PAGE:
The Frederick Symphony Orchestra Blog

A Complete List of Beethoven's 32 Piano Sonatas

Posted by Illumine8 on Jul 27, 2016 11:25:53 AM

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It took Beethoven more than 25 years to complete his collection of piano sonatas, and the Frederick Symphony Orchestra gives you the breakdown to each one:

EARLY SONATAS

  1. Piano Sonata No. 1 in F Minor: Written in 1795, this piece is dedicated to Joseph Haydn. The sonata’s typically in 4 movements and lasts between 17 to 20 minutes.
  1. Piano Sonata No. 2 in A Major: This 4-movement piece is also dedicated to Haydn, but in 1796.
  1. Piano Sonata No. 3 in C Major: This 1796 composition is written for a solo piano. Dedicated to Haydn, this 4-movement piece is often referred to as Beethoven’s first virtuosic piano sonata and lasts more than 25 minutes.
  1. Grand Sonata: This sonata’s dedicated to Beethoven’s student Babette, the Countess Keglevics, and lasts about 28 minutes.
  1. Piano Sonata No. 5 in C Minor: Composed of only 3 movements, this 1796 sonata is dedicated to Anna Margarete von Browne, the wife of a Russian diplomat.
  1. Piano Sonata No. 6 in F Major: Also comprised of only 3 movements, this sonata spans about 14 minutes and is also dedicated to von Browne.
  1. Piano Sonata No. 7 in D Major: The third song dedicated to von Browne, this piece was written in 1798 and is the longest of the trio at 24 minutes.
  1. Pathetique: This 1799 sonata is dedicated to Prince Karl von Lichnowsky. With only 3 movements, it takes about 19 minutes to play.
  1. Piano Sonata No. 9 in E Major: This 3-movement work is dedicated to Baroness Josefa von Braun. Arranged in 1801, it’s for a string quartet.
  1. Piano Sonata No. 10 in G Major: This piece is also dedicated to von Braun and lasts about 15 minutes through 3 movements.
  1. Piano Sonata No. 11 in B-flat Major: Published in 1802, this work consists of 4 movements and lasts between 25 to 30 minutes.

MIDDLE SONATAS

  1. Funeral March: Published between 1800-1801, Funeral March is also dedicated to the prince and takes about 15 minutes to play.
  1. Quasi Una Fantasia: Dedicated to Princess Josephine von Liechtenstein, this piece’s 4 movements last 15 minutes.
  1. Moonlight Sonata: This 3-movement work is dedicated to Beethoven’s pupil Countess Giulietta Guicciardi in 1802.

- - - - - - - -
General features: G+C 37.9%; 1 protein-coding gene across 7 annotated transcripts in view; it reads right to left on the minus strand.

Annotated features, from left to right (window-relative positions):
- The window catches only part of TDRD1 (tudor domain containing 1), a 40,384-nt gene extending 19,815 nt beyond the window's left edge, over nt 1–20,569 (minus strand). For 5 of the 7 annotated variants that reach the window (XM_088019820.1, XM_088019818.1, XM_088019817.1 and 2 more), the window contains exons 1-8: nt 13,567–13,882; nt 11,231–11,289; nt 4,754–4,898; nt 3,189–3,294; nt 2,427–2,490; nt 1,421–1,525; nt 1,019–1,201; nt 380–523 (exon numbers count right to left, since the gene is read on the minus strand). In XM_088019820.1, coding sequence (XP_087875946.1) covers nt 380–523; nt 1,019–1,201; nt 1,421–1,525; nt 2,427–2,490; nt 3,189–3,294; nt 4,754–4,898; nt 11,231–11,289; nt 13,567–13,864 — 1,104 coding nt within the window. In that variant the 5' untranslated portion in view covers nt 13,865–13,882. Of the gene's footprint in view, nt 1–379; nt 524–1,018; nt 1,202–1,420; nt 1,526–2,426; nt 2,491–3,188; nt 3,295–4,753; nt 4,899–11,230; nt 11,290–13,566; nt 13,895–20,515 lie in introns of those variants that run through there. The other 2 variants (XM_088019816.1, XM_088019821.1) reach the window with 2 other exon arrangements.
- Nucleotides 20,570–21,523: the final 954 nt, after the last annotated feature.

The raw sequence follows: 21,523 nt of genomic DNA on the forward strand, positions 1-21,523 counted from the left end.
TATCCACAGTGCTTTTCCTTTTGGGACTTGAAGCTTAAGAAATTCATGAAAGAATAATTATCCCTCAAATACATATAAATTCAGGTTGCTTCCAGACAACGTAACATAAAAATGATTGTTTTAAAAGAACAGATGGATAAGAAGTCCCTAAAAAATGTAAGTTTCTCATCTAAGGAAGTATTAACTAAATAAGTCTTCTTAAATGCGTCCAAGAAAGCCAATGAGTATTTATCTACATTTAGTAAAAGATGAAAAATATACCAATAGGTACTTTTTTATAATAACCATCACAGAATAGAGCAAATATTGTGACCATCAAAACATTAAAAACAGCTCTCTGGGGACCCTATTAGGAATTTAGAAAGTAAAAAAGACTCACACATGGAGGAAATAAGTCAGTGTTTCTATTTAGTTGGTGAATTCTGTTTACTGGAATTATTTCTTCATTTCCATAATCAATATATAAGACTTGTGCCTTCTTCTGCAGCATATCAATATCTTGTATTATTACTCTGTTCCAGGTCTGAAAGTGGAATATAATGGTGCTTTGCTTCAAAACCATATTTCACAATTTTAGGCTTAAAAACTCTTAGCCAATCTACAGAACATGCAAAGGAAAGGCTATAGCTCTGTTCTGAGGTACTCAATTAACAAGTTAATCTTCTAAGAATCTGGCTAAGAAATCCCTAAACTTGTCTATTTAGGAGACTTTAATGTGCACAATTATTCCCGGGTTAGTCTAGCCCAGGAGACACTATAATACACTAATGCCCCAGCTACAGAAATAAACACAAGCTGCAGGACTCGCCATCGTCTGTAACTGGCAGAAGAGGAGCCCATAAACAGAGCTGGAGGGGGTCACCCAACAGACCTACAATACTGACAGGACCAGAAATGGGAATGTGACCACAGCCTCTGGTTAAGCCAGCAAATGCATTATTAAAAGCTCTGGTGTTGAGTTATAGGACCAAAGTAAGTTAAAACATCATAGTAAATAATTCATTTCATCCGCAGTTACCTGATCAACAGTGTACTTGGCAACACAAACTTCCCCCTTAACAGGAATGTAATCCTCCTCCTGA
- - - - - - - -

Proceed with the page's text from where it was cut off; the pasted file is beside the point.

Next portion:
1. Pastoral: Intended for a 25-minute run time, this piece is dedicated in the Court Joseph von Sonnenfels.
  1. Piano Sonata No. 16 in G Major: Finished in 1803, this piece comprises of 3 movements in about 20 minutes and is the first example of Beethoven’s attempt to revolutionize his music for the history books.
  1. The Tempest: Inspired by William Shakespeare’s play of the same name, this work consists of 2 movements and takes approximately 25 minutes to perform.

  2. The Hunt: This “jocular” style sonata is considered unusual due to its lack of a slow movement within the 4 parts.

  3. Piano Sonatas Nos. 19 in G Minor and 20 in G Major: Published in 1805, both pieces have only 2 movements, and each takes about 8 minutes to play.
  1. Waldstein: This work has 3 movements with each taking about 11 minutes to perform. It’s dedicated to Court Ferdinand Ernst Gabriel von Waldstein of Vienna.
  1. Piano Sonata 22 in F Major: One of Beethoven’s lesser known sonatas, this composition has only 2 movements that are starkly different in tempo, meter, rhetoric, thematic material, and harmony.
  1. Appassionata: Dedicated to Count Franz von Brunswick, the first edition is published in 1806 and lasts 25 minutes for 3 movements.
  1. à Thérèse: Written for countess Thérèse von Brunswick in 1809, a typical performance takes about 10 minutes for 2 movements.
  1. Cuckoo: Consisting of 3 movements, this composition (also called Sonatina) lasts only 11 minutes.
  1. Les Adieux: Published in 1811, this 3-movement piece is loosely dedicated to the Archduke Rudolph after a Napoleon Bonaparte-led attack on Vienna forced Beethoven’s patron to leave the city.
  1. Piano Sonata 27 in E Minor: Written in 1814, this piece is dedicated to Prince Moritz von Lichnowsky and has only 2 movements.

LATE SONATAS

  1. Piano Sonata 28 in A Major: Dedicated to pianist Baroness Dorothea Ertmann, this 1816 work is widely regarded as the first of Beethoven’s more complex, wide-ranging compositions.
  1. Hammerklavier (No. 29): Completed in 1818, this is considered one of the most demanding works for a pianist to play. It's also dedicated to Archduke Rudolph, contains 4 movements.

  2. Piano Sonata 30 in E Major: Composed in 1820, this 3-movement composition is dedicated to Maximiliane Brentano, the daughter of one of Beethoven’s long-standing friends.

  3. Piano Sonata 31 in A-flat Major: In 1821, this work is published with 3 movements and takes between 7 to 9 minutes to perform.

  4. Piano Sonata 32 in C Minor: The last of Beethoven’s sonatas takes about 28 minutes to play. The contrasting 2-movement work is written around 1822 and also dedicated is Archduke Rudolph.

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Topics: Beethoven, classical music, Education, piano sonatas